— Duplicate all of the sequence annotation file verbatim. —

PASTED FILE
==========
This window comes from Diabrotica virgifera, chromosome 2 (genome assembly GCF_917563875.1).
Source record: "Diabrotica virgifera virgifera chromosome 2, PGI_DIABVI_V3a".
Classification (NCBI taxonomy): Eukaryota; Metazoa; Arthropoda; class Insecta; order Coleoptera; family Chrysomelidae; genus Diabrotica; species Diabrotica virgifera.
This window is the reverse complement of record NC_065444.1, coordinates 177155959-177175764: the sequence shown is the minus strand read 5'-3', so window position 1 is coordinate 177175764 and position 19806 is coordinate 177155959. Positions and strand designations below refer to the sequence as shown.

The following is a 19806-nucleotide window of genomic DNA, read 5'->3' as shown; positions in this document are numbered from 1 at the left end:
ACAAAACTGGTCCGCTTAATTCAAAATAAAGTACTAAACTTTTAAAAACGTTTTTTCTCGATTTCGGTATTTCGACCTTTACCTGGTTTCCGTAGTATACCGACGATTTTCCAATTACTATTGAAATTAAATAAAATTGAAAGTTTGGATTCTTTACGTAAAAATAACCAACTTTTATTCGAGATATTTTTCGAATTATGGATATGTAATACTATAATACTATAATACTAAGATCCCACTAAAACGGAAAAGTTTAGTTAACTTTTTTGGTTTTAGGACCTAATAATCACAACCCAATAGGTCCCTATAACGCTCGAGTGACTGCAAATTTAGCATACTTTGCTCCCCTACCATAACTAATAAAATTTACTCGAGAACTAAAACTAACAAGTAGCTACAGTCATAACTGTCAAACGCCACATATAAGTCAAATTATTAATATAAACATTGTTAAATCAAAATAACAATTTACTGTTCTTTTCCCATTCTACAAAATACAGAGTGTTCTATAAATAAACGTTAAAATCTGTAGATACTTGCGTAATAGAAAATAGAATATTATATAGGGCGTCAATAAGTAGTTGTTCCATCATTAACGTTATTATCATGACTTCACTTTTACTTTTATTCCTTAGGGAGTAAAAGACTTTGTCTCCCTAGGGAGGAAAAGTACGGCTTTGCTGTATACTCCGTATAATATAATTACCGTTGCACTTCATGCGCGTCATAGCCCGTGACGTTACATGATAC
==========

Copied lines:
This window comes from Diabrotica virgifera, chromosome 2 (genome assembly GCF_917563875.1).
Source record: "Diabrotica virgifera virgifera chromosome 2, PGI_DIABVI_V3a".
Classification (NCBI taxonomy): Eukaryota; Metazoa; Arthropoda; class Insecta; order Coleoptera; family Chrysomelidae; genus Diabrotica; species Diabrotica virgifera.
This window is the reverse complement of record NC_065444.1, coordinates 177155959-177175764: the sequence shown is the minus strand read 5'-3', so window position 1 is coordinate 177175764 and position 19806 is coordinate 177155959. Positions and strand designations below refer to the sequence as shown.

The following is a 19806-nucleotide window of genomic DNA, read 5'->3' as shown; positions in this document are numbered from 1 at the left end:
ACAAAACTGGTCCGCTTAATTCAAAATAAAGTACTAAACTTTTAAAAACGTTTTTTCTCGATTTCGGTATTTCGACCTTTACCTGGTTTCCGTAGTATACCGACGATTTTCCAATTACTATTGAAATTAAATAAAATTGAAAGTTTGGATTCTTTACGTAAAAATAACCAACTTTTATTCGAGATATTTTTCGAATTATGGATATGTAATACTATAATACTATAATACTAAGATCCCACTAAAACGGAAAAGTTTAGTTAACTTTTTTGGTTTTAGGACCTAATAATCACAACCCAATAGGTCCCTATAACGCTCGAGTGACTGCAAATTTAGCATACTTTGCTCCCCTACCATAACTAATAAAATTTACTCGAGAACTAAAACTAACAAGTAGCTACAGTCATAACTGTCAAACGCCACATATAAGTCAAATTATTAATATAAACATTGTTAAATCAAAATAACAATTTACTGTTCTTTTCCCATTCTACAAAATACAGAGTGTTCTATAAATAAACGTTAAAATCTGTAGATACTTGCGTAATAGAAAATAGAATATTATATAGGGCGTCAATAAGTAGTTGTTCCATCATTAACGTTATTATCATGACTTCACTTTTACTTTTATTCCTTAGGGAGTAAAAGACTTTGTCTCCCTAGGGAGGAAAAGTACGGCTTTGCTGTATACTCCGTATAATATAATTACCGTTGCACTTCATGCGCGTCATAGCCCGTGACGTTACATGATAC